How to do well without being really mean

Discussion in 'Clinical Rotations' started by Cantal, Nov 15, 2005.

  1. Cantal

    Cantal Member
    10+ Year Member

    Joined:
    Apr 3, 2003
    Messages:
    90
    Likes Received:
    0
    I'm interested in going into a competitive specialty like derm. I see all this posts here saying how people have to be jerks (ie obvious brownosing, make others look bad).

    Do any of you guys who are getting tons of Honors this yr or last have tips for us? Most importantly, if you could give rank-ordered list of what will earn you a good grade without being really mean, that'd be perfect (ie #1 way is to give good presentations, #2 is to develop a good report with your attending, etc).

    Or, in fact, do you have to do some of the stuff I listed above like brownosing and telling your Peds resident that you want to go into Peds when you really don't?

    This seems like a great post (if it is active enough) to keep for future years!

    Cantal
     
  2. Shodddy18

    Shodddy18 Senior Member
    10+ Year Member

    Joined:
    Jan 15, 2004
    Messages:
    590
    Likes Received:
    6
    Status:
    Attending Physician
    Sexual favors cant hurt in securing your spot on the top...

    J/K, I couldnt resist... :laugh:
     
  3. DrMom

    DrMom Official Mom of SDN
    Physician Moderator Emeritus 10+ Year Member

    Joined:
    Apr 24, 2002
    Messages:
    43,317
    Likes Received:
    20
    Status:
    Attending Physician
    I have honored every one of my rotations. I go in & work hard, do my readings, am friendly, and I've been honest about wanting to go into EM. If you do your work & get along, it really increases your chances of honors.
     
  4. Samoa

    Physician Pharmacist 10+ Year Member

    Joined:
    Feb 14, 2002
    Messages:
    8,375
    Likes Received:
    1,039
    We haven't gotten any grades back so far, so maybe I'm not the best person to reply here. But the things that seem to make a uniformly favorable impression are the following:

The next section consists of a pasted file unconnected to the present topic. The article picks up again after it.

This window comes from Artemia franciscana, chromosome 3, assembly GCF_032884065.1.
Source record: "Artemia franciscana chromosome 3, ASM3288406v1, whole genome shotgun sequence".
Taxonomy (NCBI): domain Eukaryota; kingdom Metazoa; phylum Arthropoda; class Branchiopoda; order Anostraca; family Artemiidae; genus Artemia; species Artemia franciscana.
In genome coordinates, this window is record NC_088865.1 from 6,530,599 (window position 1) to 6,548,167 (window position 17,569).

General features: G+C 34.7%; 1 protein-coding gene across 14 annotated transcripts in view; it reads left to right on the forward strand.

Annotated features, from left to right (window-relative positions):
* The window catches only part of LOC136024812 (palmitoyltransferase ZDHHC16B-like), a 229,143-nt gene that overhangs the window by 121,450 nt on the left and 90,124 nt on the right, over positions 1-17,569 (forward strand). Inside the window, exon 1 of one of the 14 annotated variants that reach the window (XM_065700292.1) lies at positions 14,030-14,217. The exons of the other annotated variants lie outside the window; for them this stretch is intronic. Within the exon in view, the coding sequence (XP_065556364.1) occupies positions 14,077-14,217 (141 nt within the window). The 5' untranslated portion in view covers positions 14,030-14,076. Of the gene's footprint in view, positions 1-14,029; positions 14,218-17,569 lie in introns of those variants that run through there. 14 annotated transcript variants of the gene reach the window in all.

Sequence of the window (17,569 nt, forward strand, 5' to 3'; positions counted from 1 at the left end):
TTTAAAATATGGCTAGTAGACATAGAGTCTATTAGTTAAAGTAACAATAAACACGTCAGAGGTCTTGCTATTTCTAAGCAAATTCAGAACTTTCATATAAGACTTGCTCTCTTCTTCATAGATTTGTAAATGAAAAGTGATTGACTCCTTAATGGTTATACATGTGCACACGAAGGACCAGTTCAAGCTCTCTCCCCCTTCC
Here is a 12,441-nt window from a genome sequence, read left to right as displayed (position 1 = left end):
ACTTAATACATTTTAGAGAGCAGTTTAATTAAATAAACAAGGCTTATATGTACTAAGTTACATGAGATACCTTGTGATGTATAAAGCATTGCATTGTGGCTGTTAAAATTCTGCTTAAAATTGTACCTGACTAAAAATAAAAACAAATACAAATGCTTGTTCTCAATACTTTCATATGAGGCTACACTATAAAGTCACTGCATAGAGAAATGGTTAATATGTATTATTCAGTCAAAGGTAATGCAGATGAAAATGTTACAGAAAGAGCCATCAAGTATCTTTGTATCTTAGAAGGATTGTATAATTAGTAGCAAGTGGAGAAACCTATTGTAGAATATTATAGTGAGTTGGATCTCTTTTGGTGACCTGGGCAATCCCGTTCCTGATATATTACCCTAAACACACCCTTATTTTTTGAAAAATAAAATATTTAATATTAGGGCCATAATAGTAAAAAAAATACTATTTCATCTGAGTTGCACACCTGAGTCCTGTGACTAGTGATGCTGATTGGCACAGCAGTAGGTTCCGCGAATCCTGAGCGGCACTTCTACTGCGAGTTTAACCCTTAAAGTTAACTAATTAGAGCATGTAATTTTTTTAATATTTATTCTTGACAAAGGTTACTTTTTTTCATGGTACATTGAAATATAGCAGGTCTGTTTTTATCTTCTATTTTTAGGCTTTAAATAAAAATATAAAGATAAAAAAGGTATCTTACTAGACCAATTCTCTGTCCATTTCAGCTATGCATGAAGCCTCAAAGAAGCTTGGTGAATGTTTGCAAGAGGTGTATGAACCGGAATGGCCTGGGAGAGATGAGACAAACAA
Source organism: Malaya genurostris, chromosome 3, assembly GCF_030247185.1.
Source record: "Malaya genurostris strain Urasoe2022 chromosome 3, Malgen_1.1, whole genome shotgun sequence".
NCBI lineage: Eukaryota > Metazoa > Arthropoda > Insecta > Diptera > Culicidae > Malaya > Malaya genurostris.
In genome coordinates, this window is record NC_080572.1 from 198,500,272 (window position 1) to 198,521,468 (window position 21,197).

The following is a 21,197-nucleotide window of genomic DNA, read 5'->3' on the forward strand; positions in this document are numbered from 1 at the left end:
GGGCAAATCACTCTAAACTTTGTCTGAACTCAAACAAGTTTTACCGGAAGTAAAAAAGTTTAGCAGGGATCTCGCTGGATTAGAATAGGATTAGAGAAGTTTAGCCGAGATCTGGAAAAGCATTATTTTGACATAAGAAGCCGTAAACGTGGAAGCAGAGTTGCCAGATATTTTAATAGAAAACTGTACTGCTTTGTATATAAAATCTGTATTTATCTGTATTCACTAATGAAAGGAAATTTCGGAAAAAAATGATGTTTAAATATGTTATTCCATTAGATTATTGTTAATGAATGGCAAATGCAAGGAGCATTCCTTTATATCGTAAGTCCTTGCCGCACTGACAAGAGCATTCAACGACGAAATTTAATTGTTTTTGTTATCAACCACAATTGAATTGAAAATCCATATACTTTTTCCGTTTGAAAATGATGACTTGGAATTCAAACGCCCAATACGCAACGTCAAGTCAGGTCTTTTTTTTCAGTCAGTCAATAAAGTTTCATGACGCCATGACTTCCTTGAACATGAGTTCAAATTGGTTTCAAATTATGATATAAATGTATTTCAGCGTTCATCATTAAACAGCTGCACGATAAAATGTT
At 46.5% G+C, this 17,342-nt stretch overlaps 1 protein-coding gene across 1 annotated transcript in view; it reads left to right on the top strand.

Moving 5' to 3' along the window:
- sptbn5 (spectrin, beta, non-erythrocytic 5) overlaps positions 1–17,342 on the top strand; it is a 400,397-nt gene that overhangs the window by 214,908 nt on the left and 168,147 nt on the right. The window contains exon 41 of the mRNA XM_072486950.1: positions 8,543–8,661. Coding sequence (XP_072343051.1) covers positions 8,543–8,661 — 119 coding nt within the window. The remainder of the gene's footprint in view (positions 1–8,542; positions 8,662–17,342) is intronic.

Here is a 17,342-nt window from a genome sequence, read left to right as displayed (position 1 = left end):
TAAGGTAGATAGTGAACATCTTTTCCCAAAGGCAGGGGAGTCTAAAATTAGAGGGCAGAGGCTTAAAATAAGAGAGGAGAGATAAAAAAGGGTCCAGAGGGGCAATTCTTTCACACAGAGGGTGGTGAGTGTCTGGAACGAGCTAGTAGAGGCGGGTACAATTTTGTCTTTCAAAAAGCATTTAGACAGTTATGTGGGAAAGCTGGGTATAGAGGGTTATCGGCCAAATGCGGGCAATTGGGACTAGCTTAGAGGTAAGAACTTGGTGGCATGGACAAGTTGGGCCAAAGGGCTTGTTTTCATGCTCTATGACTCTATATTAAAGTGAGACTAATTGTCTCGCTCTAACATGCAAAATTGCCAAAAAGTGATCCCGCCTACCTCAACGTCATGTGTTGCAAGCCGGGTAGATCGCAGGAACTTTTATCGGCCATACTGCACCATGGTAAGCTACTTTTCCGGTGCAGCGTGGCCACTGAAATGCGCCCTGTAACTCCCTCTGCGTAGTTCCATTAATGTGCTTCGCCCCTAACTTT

1) Knowing your patients well enough to answer random questions about their medical history and the history of their hospitalization, studies done, etc. (esp. if they were admitted before you were on service).

    2) Helping out other students on your team. Even if it's behind the scenes, which it should be if you don't want to alienate your teammates, an astute attending will pick up on it (and most of them are pretty astute, although they may act oblivious).

    3) Taking responsibility for following complicated and/or high-maintenance patients.

    4) Reading, and getting mileage out of it. It's the proverbial tree falling the forest. If you read about a topic, or about a particular problem your patient has, then bring up the topic and preface it with, "I was reading last night about X, and I read that we should do Y and Z. We're doing Y but not Z, and I was wondering if Z would be an appropriate thing to do with this patient." (or alternatively, "I understand the rationale for Z, but this whole Y thing doesn't make sense to me.") This is particularly effective when you're with people who aren't taking time to teach you anything.

    Aside from that, be aware of the specific things your resident or intern wants you to do (or not do), and modify your activities accordingly. If there's a conflict between what two of them want, whoever's higher in the heirarchy gets it their way. Just apologize to the lower person on the totem pole and explain that their resident/fellow/attending told you to do it the other way.

    That about sums it up.
     
  5. Cantal

    Cantal Member
    10+ Year Member

    Joined:
    Apr 3, 2003
    Messages:
    90
    Likes Received:
    0
    Thanks for the responses!

    Here are two specific questions regarding the responses:
    Do you think that doing all those things you listed (specifically helping other people with their work) will require staying later than you are asked to? Should you offer to stay later every day? How much later? (this is specifically aimed at rotations that don't really require tons of hours)

    Also, you both mentioned reading. Does this mean reading your textbook or do you go a step further and read journals? Is it worthwhile to read JAMA and the main journal for each specialty while you are on a particular specialty?
     
  6. DrMom

    DrMom Official Mom of SDN
    Physician Moderator Emeritus 10+ Year Member

    Joined:
    Apr 24, 2002
    Messages:
    43,317
    Likes Received:
    20
    Status:
    Attending Physician
    I have a family & I have never *volunteered* to stay late, but I stay until my work is done. I leave when the attending or resident tells me I can go.